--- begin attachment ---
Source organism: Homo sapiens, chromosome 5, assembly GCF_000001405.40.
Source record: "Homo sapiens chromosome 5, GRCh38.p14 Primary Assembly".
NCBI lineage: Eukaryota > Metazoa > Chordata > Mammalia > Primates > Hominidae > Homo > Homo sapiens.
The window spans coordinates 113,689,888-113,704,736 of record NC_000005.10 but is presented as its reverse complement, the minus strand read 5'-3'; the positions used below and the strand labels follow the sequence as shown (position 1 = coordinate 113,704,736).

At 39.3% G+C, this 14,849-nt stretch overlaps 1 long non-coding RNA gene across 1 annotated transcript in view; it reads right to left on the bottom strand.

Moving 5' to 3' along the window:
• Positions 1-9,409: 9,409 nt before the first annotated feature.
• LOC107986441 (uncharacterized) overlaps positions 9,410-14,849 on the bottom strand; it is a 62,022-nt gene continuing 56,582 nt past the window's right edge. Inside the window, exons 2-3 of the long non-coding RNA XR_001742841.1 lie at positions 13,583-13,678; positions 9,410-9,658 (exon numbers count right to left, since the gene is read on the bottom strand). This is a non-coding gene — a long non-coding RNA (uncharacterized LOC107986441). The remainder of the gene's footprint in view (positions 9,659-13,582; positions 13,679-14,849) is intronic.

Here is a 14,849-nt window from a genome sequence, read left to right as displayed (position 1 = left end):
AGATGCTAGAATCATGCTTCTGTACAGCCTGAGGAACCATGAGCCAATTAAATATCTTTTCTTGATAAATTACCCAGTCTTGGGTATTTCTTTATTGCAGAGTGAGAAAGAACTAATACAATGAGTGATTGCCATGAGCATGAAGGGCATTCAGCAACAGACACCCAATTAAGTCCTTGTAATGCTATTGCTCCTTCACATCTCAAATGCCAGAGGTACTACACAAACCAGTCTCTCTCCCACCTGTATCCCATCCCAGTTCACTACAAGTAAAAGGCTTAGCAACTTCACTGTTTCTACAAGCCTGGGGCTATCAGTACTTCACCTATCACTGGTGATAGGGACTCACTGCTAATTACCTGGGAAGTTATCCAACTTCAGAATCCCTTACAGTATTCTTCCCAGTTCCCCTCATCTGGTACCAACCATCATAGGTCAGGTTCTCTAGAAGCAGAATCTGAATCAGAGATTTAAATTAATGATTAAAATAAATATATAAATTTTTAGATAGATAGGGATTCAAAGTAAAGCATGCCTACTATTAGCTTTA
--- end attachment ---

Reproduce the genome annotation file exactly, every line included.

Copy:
Source organism: Homo sapiens, chromosome 5, assembly GCF_000001405.40.
Source record: "Homo sapiens chromosome 5, GRCh38.p14 Primary Assembly".
NCBI lineage: Eukaryota > Metazoa > Chordata > Mammalia > Primates > Hominidae > Homo > Homo sapiens.
The window spans coordinates 113,689,888-113,704,736 of record NC_000005.10 but is presented as its reverse complement, the minus strand read 5'-3'; the positions used below and the strand labels follow the sequence as shown (position 1 = coordinate 113,704,736).

At 39.3% G+C, this 14,849-nt stretch overlaps 1 long non-coding RNA gene across 1 annotated transcript in view; it reads right to left on the bottom strand.

Moving 5' to 3' along the window:
• Positions 1-9,409: 9,409 nt before the first annotated feature.
• LOC107986441 (uncharacterized) overlaps positions 9,410-14,849 on the bottom strand; it is a 62,022-nt gene continuing 56,582 nt past the window's right edge. Inside the window, exons 2-3 of the long non-coding RNA XR_001742841.1 lie at positions 13,583-13,678; positions 9,410-9,658 (exon numbers count right to left, since the gene is read on the bottom strand). This is a non-coding gene — a long non-coding RNA (uncharacterized LOC107986441). The remainder of the gene's footprint in view (positions 9,659-13,582; positions 13,679-14,849) is intronic.

Here is a 14,849-nt window from a genome sequence, read left to right as displayed (position 1 = left end):
AGATGCTAGAATCATGCTTCTGTACAGCCTGAGGAACCATGAGCCAATTAAATATCTTTTCTTGATAAATTACCCAGTCTTGGGTATTTCTTTATTGCAGAGTGAGAAAGAACTAATACAATGAGTGATTGCCATGAGCATGAAGGGCATTCAGCAACAGACACCCAATTAAGTCCTTGTAATGCTATTGCTCCTTCACATCTCAAATGCCAGAGGTACTACACAAACCAGTCTCTCTCCCACCTGTATCCCATCCCAGTTCACTACAAGTAAAAGGCTTAGCAACTTCACTGTTTCTACAAGCCTGGGGCTATCAGTACTTCACCTATCACTGGTGATAGGGACTCACTGCTAATTACCTGGGAAGTTATCCAACTTCAGAATCCCTTACAGTATTCTTCCCAGTTCCCCTCATCTGGTACCAACCATCATAGGTCAGGTTCTCTAGAAGCAGAATCTGAATCAGAGATTTAAATTAATGATTAAAATAAATATATAAATTTTTAGATAGATAGGGATTCAAAGTAAAGCATGCCTACTATTAGCTTTA